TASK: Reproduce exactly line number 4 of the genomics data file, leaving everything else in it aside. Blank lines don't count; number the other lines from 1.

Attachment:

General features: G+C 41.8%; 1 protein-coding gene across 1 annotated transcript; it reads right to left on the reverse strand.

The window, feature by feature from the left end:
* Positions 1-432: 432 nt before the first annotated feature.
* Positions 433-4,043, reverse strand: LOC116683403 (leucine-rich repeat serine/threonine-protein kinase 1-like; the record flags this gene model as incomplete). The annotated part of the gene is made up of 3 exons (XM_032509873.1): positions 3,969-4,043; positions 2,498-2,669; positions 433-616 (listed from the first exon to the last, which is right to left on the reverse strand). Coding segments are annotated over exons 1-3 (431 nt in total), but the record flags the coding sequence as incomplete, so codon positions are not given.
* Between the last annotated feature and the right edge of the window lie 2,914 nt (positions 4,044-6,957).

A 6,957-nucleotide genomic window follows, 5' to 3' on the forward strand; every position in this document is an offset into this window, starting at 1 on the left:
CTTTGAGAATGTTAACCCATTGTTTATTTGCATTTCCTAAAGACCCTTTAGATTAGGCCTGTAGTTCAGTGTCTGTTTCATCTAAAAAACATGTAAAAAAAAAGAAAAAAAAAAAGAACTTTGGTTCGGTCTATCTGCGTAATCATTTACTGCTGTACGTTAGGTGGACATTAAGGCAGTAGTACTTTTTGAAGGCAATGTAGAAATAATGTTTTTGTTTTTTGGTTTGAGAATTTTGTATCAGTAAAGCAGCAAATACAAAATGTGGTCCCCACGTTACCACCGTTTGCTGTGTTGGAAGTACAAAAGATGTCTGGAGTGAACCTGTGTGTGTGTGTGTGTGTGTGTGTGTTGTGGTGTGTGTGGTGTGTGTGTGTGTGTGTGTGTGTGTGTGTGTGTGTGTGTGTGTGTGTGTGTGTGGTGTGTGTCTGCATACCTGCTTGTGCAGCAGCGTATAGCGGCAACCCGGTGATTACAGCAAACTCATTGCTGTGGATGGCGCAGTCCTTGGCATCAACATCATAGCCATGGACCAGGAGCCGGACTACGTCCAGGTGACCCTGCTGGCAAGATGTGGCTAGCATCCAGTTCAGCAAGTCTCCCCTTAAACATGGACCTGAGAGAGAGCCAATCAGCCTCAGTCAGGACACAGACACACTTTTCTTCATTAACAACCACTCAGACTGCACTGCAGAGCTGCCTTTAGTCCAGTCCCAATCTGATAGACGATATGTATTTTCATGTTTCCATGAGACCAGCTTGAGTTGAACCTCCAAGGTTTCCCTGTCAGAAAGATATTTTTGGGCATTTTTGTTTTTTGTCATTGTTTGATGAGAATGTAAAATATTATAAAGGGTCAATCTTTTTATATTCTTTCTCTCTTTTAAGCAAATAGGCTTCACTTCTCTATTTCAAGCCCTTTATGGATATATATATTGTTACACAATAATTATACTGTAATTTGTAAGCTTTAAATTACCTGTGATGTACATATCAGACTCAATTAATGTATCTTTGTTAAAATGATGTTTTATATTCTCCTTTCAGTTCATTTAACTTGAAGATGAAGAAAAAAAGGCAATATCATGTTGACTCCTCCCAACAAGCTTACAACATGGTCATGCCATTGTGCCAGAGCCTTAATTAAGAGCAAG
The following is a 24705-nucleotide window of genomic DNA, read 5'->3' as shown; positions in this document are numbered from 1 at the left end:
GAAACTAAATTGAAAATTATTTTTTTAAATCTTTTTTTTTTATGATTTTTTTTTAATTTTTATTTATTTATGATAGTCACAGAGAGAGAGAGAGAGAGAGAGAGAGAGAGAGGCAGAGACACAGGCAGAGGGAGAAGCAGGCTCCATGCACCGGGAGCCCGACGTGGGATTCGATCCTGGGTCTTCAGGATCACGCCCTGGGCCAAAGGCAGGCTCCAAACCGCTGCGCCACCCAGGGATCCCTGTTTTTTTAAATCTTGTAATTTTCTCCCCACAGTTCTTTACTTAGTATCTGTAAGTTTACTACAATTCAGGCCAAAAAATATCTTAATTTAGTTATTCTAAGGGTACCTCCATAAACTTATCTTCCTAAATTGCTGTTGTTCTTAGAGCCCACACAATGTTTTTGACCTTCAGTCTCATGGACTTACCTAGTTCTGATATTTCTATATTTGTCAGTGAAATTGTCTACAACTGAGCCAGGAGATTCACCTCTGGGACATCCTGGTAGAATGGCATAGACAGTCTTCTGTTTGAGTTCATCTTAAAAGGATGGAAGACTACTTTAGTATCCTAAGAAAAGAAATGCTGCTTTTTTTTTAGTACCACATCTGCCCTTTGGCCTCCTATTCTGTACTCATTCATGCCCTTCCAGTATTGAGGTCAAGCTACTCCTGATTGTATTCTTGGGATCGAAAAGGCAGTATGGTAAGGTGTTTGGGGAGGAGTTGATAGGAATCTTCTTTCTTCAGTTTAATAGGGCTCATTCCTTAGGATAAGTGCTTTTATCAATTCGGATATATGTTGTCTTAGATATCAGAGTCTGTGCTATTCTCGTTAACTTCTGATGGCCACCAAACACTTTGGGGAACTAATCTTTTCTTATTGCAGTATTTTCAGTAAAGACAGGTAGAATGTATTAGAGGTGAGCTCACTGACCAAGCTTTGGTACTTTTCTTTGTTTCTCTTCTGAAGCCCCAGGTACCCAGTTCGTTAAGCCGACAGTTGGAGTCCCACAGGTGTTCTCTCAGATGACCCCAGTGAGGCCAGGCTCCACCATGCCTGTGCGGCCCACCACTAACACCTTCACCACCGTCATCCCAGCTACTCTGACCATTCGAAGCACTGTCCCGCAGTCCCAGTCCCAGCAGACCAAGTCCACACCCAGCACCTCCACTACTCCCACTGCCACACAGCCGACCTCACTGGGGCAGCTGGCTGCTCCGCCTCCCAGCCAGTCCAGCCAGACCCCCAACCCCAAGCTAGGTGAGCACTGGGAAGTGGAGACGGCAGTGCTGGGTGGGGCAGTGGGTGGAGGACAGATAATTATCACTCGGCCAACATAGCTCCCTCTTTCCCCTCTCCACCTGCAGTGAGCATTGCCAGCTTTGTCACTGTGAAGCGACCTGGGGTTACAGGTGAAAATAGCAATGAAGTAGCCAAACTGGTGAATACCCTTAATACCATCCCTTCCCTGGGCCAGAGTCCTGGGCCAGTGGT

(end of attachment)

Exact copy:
* Positions 433-4,043, reverse strand: LOC116683403 (leucine-rich repeat serine/threonine-protein kinase 1-like; the record flags this gene model as incomplete). The annotated part of the gene is made up of 3 exons (XM_032509873.1): positions 3,969-4,043; positions 2,498-2,669; positions 433-616 (listed from the first exon to the last, which is right to left on the reverse strand). Coding segments are annotated over exons 1-3 (431 nt in total), but the record flags the coding sequence as incomplete, so codon positions are not given.